Bellarmine tops Mavericks in D-II semis
Published 9:05 am Friday, March 25, 2011
SPRINGFIELD, Mass. — Chris Dowe scored 21 points and Bellarmine University beat Minnesota State-Mankato 81-74 on Thursday night to earn its first berth in the NCAA Division II championship game.
Bellarmine will play BYU-Hawaii for the national title on Saturday. The Seasiders (22-8) upset the tournament’s top seed, West Liberty, 110-101 in the other semifinal.
Jeremy Kendle scored 16 of his 18 points in the second half and Justin Benedetti had 16 for the Knights (32-2), who shot 52 percent from both 3-point range and overall.
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“We made 12 of 23 from 3-point range,” said Bellarmine coach Scott Davenport. “You saw that game. That’s not a seven-point game. That’s how well you have to play.”
Cameron Hodges and Jefferson Mason each had 24 points to lead Minnesota State (28-5).
Bellarmine, a school of about 3,100 students in Louisville, Ky., has made 12 appearances in the NCAA tournament, but had never before made it past the regional finals.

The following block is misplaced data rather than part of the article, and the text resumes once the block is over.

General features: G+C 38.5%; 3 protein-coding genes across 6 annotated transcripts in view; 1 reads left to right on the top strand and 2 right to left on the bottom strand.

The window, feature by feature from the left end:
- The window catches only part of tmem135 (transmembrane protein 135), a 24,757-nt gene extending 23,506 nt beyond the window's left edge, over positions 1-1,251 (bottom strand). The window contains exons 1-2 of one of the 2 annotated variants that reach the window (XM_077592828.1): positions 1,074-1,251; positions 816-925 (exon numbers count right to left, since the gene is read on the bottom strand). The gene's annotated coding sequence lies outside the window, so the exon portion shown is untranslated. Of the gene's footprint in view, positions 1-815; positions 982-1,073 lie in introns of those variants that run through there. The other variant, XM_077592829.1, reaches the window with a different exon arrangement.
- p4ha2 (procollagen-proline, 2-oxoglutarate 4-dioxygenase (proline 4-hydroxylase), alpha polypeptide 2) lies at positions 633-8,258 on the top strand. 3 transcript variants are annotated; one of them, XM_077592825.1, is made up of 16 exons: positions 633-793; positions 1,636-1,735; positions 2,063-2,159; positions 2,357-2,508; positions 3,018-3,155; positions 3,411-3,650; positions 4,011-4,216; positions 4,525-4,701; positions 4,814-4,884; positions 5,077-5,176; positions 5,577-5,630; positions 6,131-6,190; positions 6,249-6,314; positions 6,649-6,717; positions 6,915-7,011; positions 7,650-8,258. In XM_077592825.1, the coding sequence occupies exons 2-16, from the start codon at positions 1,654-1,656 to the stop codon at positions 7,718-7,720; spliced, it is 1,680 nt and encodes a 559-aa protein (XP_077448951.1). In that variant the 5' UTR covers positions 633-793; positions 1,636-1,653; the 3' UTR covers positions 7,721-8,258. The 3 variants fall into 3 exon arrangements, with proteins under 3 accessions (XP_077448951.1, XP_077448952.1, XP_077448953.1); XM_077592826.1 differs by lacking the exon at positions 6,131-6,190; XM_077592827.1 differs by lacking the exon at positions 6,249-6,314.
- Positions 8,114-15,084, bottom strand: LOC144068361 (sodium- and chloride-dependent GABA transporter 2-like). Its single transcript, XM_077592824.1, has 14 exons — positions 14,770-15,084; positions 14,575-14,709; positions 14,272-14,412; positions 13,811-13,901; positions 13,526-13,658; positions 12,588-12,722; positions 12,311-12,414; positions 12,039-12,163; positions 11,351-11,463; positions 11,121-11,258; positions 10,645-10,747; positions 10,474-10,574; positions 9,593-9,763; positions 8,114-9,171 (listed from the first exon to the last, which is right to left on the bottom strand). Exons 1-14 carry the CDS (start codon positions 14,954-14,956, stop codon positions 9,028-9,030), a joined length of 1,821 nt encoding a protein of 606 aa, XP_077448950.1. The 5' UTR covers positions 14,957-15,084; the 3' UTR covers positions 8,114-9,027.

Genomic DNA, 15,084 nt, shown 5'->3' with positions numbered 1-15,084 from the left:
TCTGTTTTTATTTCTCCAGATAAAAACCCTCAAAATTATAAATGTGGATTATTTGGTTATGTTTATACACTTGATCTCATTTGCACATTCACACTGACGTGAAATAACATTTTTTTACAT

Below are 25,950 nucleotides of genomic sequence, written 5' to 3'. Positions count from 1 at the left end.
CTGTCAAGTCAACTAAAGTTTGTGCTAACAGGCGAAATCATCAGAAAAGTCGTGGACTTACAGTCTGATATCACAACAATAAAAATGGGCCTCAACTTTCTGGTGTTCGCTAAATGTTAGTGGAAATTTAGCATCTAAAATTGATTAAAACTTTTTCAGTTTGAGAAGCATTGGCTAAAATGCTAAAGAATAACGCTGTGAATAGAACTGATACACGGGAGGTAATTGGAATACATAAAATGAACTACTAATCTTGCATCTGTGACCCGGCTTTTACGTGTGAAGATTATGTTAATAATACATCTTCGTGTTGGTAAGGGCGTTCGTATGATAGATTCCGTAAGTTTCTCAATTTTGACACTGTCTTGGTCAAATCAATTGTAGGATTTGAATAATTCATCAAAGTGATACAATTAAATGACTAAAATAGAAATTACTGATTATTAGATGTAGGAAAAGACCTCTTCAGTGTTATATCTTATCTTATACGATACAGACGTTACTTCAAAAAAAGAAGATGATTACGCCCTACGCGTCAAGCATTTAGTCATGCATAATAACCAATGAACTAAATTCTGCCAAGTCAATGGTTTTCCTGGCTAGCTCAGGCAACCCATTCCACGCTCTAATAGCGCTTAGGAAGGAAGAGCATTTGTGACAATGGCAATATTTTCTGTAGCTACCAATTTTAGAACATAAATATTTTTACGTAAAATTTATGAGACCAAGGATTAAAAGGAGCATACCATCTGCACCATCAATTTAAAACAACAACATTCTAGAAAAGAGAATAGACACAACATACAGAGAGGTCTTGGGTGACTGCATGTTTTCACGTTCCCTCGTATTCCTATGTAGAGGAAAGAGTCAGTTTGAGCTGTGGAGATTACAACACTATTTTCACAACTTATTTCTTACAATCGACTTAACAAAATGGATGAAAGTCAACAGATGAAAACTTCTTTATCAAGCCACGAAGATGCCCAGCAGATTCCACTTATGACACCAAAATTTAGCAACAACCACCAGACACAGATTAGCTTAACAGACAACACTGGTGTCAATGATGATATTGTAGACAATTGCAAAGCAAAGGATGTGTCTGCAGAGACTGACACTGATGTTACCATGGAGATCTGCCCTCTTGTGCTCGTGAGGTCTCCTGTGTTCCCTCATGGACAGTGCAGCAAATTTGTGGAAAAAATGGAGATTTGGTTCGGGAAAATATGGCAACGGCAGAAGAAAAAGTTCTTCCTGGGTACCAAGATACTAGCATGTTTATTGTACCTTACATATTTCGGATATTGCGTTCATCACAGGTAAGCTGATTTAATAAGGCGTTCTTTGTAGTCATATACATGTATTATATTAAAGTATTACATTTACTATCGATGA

“Louisville has just grabbed these guys,” said Davenport, who served for nine seasons as an assistant at the University of Louisville. “I keep trying to tell them what’s going on in Louisville, and I don’t know if they are grasping it. I am.”
Kendle, who averages over 17 points, had just two at halftime when the game was tied at 38, but scored Bellarmine’s first seven after the break.
“My mindset was just to continue to play defense hard and rebound the ball,” Kendle said. “In return, they got me the ball in the second half and I was able to score some points in the second half.”
The game had nine ties and 13 lead changes.
The Knights trailed by as many as six points until Benedetti hit a layup on a backdoor cut and hit a foul shot with just under 8 minutes to play to put Bellarmine up 63-62.
Mason’s layup put MSU back in front, before a 3-pointer from Braydon Hobbs sparked a 9-3 Bellarmine run that stretched the Knights’ lead to 72-67 with 2:37 left. The Mavericks had no more runs left.
“It seemed like they just kept knocking down the biggest shots of the game,” Hodges said. “Whatever they put up was going in. We just couldn’t get a stop when we needed it.”
This was the seventh straight NCAA tournament appearance for Minnesota State and the ninth in program history.